Correcting Printer Colour Casts
Modern photo inkjet printers can give good results at minimal cost. However things can go awry if you use compatible cartridges or bulk ink to refill them as the dyes may not be identical to the ones used by the manufacturer. Ideally each printer/ink/paper combination should have an ICC Profile which is applied in Photoshop or through the printer driver, but these are only available with more expensive inks. To create your own profile requires a spectrophotometer (£1,000) and profiling software. Alternatively you can post your printed colour patches for Remote Profiling to Epson for £100 - small companies are a little cheaper (a good business opportunity waiting out there for some young entrepreneur). The method I use requires a photographic grey card (£5.49 from Jessops), and good colour vision.
Firstly you need to create a grey image. Use this Grey Test or create an RGB image in Photoshop. Select R 127, G 127, B 127 with the Color Picker and paint the image. This will create a perfect mid-grey image. If it doesn't look grey the monitor can be adjusted with Adobe Gamma in Control Panel although this won't affect the print. Print the Grey Test image in one corner of your paper - an inch square is quite adequate. With my Epson Stylus Photo 890 the first couple of test squares often print with an added cast until the printer settles down.
You now have to decide what colour it is! Judging colours objectively is very difficult although subjectively it is very easy, which is why a photographic grey card is useful for comparison. It is essential that the comparison is made in daylight by a person with good colour vision. If the print is the same colour as the grey card then fine - being lighter or darker doesn't matter. It is far more likely though that the print will have a colour cast.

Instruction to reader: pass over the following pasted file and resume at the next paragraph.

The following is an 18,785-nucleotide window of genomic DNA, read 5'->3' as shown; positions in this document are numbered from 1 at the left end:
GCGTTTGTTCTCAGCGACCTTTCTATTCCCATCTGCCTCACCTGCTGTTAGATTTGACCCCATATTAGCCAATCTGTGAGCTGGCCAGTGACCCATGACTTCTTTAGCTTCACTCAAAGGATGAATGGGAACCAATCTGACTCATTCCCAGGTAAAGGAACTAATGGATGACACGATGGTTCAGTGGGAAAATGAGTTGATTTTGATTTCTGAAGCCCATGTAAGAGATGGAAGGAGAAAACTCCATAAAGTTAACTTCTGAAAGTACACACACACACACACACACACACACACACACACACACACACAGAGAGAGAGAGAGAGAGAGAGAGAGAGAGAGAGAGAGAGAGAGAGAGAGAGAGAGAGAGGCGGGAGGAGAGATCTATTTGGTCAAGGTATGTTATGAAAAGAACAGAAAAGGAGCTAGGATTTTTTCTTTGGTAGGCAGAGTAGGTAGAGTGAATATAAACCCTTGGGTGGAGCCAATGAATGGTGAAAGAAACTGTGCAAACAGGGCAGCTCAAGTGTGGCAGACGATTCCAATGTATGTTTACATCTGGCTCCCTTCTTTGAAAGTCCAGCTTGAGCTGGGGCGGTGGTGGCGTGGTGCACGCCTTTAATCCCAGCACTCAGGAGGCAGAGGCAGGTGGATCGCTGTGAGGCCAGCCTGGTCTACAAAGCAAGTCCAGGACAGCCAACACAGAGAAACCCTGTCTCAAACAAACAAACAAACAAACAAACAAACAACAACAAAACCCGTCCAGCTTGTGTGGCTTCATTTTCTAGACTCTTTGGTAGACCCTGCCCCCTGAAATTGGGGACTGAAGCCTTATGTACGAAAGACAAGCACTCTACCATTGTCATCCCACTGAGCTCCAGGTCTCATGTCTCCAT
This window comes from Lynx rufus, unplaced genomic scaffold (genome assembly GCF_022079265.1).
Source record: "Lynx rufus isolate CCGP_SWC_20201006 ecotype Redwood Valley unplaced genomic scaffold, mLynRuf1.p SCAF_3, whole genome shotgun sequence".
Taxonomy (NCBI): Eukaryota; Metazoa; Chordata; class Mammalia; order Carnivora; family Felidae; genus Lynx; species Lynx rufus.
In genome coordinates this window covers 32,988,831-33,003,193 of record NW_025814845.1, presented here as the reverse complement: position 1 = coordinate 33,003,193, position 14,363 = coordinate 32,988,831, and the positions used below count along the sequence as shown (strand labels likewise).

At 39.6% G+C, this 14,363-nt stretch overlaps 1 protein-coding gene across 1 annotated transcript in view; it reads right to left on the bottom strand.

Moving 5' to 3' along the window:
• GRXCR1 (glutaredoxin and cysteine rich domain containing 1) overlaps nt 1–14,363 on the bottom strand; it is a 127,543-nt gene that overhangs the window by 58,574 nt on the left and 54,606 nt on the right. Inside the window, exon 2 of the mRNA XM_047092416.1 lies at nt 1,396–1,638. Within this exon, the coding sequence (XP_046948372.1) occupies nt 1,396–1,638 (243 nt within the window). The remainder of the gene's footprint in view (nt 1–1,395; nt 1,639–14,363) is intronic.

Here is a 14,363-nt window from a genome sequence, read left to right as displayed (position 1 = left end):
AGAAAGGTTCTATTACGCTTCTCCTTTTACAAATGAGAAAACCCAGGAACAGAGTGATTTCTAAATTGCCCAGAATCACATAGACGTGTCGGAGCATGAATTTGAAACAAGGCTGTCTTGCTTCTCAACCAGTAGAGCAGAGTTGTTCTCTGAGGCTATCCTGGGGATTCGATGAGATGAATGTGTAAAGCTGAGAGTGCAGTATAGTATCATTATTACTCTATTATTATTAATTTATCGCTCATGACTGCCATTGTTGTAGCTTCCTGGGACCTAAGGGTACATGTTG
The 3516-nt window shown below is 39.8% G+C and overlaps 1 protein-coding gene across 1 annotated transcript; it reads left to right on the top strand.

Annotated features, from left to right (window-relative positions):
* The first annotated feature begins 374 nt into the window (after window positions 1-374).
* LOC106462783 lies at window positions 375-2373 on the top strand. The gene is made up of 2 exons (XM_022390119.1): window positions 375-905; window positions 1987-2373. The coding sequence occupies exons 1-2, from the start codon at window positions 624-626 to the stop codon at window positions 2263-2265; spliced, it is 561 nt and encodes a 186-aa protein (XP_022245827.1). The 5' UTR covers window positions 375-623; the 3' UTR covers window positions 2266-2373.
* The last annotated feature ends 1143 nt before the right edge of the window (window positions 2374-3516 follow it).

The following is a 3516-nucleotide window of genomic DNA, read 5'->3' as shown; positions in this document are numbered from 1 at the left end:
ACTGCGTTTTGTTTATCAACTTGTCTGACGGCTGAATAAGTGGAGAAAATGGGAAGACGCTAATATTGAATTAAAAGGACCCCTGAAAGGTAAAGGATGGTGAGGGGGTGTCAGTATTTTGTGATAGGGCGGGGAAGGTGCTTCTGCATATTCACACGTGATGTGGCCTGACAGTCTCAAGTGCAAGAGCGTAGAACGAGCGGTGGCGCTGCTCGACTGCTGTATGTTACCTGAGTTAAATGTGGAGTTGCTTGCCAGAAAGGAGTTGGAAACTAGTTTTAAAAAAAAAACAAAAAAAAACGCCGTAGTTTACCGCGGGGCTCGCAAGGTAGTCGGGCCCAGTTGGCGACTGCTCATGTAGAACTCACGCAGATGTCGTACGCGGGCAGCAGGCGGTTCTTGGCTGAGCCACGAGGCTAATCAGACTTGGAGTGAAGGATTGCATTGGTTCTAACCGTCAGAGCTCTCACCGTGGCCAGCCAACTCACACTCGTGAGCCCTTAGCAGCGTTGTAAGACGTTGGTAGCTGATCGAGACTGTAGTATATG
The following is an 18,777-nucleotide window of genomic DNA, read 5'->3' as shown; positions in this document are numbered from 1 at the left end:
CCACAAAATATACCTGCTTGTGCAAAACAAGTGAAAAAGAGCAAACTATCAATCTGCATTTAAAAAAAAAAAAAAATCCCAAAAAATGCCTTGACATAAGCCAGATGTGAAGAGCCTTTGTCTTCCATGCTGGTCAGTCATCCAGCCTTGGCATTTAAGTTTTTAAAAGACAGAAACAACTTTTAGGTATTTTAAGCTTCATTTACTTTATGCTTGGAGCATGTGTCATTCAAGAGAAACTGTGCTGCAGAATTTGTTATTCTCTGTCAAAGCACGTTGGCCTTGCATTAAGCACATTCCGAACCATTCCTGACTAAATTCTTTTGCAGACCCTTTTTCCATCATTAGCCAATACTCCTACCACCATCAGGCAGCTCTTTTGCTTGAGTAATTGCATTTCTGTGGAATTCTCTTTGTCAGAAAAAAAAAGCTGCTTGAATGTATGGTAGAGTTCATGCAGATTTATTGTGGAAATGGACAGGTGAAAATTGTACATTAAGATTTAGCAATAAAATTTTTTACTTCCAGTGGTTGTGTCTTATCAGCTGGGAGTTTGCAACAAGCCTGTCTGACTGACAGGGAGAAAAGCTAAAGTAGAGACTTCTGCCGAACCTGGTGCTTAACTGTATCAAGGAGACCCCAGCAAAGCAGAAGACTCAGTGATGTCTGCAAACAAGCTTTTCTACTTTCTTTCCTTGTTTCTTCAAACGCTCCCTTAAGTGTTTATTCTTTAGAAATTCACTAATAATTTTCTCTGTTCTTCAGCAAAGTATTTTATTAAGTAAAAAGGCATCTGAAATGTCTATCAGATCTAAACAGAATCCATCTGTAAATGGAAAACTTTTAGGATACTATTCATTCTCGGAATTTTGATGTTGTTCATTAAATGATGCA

Removing the Colour Cast
First you have to decide the predominant colour of the cast - RED, GREEN, BLUE, CYAN, MAGENTA, YELLOW. (Cyan and Magenta are really just television engineering speak for turquoise and purple, so these guys don't sound like kindergarten kids mixing up paints!) We then use the printer software to reduce that colour. (Do not make colour adjustments to the application e.g. Photoshop as the correction will vary for each type of media.) Using an Epson Stylus Photo 890 the Main dialog box looks like this. Click the Custom button, then the Advanced... box.
The Advanced dialog box will open. Click Colour Controls and select Photo-realistic as Mode. I have assumed that we will be using Premium Glossy Photo Paper as this gives the best quality colour prints. What the Colour Controls don't show are the colours at each end of the sliders. It should look like this.